So you just can’t decide between soup and fish for dinner. Here’s your answer. Nah, that’s not what this is about. It’s more like I’m crazy about fish cooked in or right there with vegetables. The simple, clean taste in fish or seafood is perfect all on its own; ok, ok, ok. Grilled or sautéed white fish, for example, doesn’t need much more than a bit of butter or lemon. It’s true and I agree. I’m nothing if not crazy about something like Sole Meuniere, Grilled Salmon, or even Fish and Chips when I’m feeling skinny. But there’s more…and more– and I really like figuring that out with a bit more sophisticated dishes like:
Stove top version included in the printable recipe below.
A few years ago, next-door neighbor Mike brought over a big dish of peas with pearl onions and fresh mint for the Easter potluck (he did that again this year as peas and mint–mushy or not– are a standout comfort spring bonus with lamb) and Easter Monday I discovered he’d left a big bagful in my fridge. It seemed time for some sort of pea soup and you’ll find that post here. I loved that soup to death, but had sort of forgotten about it in the interim. It wasn’t split pea, though it might have been its third cousin twice removed. Not dark and smokey with bacon, nor a homey thick, tummy full soup you’d want in the thick of winter, this was pea soup gone light and bright–and it was a gorgeous hue. (What are mushy peas?)
I know. Chicken-Corn Chowder — the salty-cheesy kind with bacon and lots of soft potatoes– is what you’re thinking. I love that, too, and can remember the very first time I ate it in the kitchen of Woodlawn Planation. But this is a tad different and works to do that sad? but stupendous thing folks sometimes find so difficult–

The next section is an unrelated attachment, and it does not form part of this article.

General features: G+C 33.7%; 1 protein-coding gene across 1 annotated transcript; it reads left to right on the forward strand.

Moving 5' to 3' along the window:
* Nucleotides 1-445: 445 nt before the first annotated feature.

use up the leftovers.
I don’t make Chicken-Tortilla Soup; I don’t know why. People like it; my husband likes it. Well, I think I did once make it now that I’m thinking of it. A favorite gloppy, flaccid and nondescript overly-seasoned offering in many inexpensive restaurants, I’ve never gotten my mind around it because you can’t tart up a poorly-made cheap soup with freshly made tortilla chips and a half-cup of Cheddar for gods’ sake. I know, I’m just being snarky and nit-picky. Squinting my eyes, pulling my mouth to one side, and making a nasty guttural noise here. So when I hit the pantry looking for something to round out a little “leftover” (an unfortunate adjective if there ever was one) rotisserie chicken for dinner, I made the soup you see above and immediately thought of it as:
Easy Chicken-Black Bean Soup.
In most homes in the United States, if you mention, “stew” for dinner, you’re probably talking about beef stew. In Ireland, you would most likely be about to chow down on lamb stew–a dish I often saw on menus during visits to Ireland, though I never saw Corned Beef and Cabbage at all.
–garnished with sautéed pistachios, cilantro, and lemon or orange juice
A trip to Napa is incomplete without #1: getting there by going over the Golden Gate bridge and #2: tasting a little Napa Chard– short for Chardonnay–
Some nights it doesn’t have to be anything fancy-schmancy. We’re not talking a New Year’s Eve buffet or grandma’s Easter brunch. Just a warm, filling dinner that didn’t take forever to make or clean out the bank account. Something all in one pot; something all in one warm bowl. Maybe a little cheese or crackers on the side. A container left for lunch the next day or to take to a neighbor–my favorite solutions for leftovers.
Whether or not I’ll stick to it, I don’t know. My goal is to use the Instant Pot (IP) for more than testing recipes for other people’s upcoming cookbooks. It’s not that I’m not a gadget person; I am–sort of. It’s not that I’m out of room…well, I almost am. If another pot this size arrives in my house, it’ll need to be stored in the trunk of my car. In other words, to buy anything new and large will require a trip to Goodwill carrying a piece of equipment of equal size.
No IP? Stovetop directions included below recipe.